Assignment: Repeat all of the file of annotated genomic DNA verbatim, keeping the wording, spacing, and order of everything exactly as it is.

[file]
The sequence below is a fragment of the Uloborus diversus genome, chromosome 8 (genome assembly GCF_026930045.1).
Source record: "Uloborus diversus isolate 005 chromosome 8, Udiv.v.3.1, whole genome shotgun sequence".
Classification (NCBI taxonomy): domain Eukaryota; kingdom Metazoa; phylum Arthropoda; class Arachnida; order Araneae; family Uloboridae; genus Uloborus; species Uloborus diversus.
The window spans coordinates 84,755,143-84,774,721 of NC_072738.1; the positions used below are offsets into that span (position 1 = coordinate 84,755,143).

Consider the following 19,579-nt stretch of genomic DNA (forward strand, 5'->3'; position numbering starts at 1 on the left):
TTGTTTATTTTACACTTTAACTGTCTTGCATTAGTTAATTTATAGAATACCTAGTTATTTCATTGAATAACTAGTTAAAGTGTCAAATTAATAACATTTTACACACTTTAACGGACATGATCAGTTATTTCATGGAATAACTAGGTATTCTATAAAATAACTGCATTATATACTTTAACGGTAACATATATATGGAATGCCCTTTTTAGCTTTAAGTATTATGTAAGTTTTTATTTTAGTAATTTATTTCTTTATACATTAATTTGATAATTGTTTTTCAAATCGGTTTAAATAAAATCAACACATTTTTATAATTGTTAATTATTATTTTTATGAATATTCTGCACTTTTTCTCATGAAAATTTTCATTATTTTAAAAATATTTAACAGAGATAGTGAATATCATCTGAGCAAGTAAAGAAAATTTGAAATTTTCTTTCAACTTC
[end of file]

The sequence below is a fragment of the Uloborus diversus genome, chromosome 8 (genome assembly GCF_026930045.1).
Source record: "Uloborus diversus isolate 005 chromosome 8, Udiv.v.3.1, whole genome shotgun sequence".
Classification (NCBI taxonomy): domain Eukaryota; kingdom Metazoa; phylum Arthropoda; class Arachnida; order Araneae; family Uloboridae; genus Uloborus; species Uloborus diversus.
The window spans coordinates 84,755,143-84,774,721 of NC_072738.1; the positions used below are offsets into that span (position 1 = coordinate 84,755,143).

Consider the following 19,579-nt stretch of genomic DNA (forward strand, 5'->3'; position numbering starts at 1 on the left):
TTGTTTATTTTACACTTTAACTGTCTTGCATTAGTTAATTTATAGAATACCTAGTTATTTCATTGAATAACTAGTTAAAGTGTCAAATTAATAACATTTTACACACTTTAACGGACATGATCAGTTATTTCATGGAATAACTAGGTATTCTATAAAATAACTGCATTATATACTTTAACGGTAACATATATATGGAATGCCCTTTTTAGCTTTAAGTATTATGTAAGTTTTTATTTTAGTAATTTATTTCTTTATACATTAATTTGATAATTGTTTTTCAAATCGGTTTAAATAAAATCAACACATTTTTATAATTGTTAATTATTATTTTTATGAATATTCTGCACTTTTTCTCATGAAAATTTTCATTATTTTAAAAATATTTAACAGAGATAGTGAATATCATCTGAGCAAGTAAAGAAAATTTGAAATTTTCTTTCAACTTC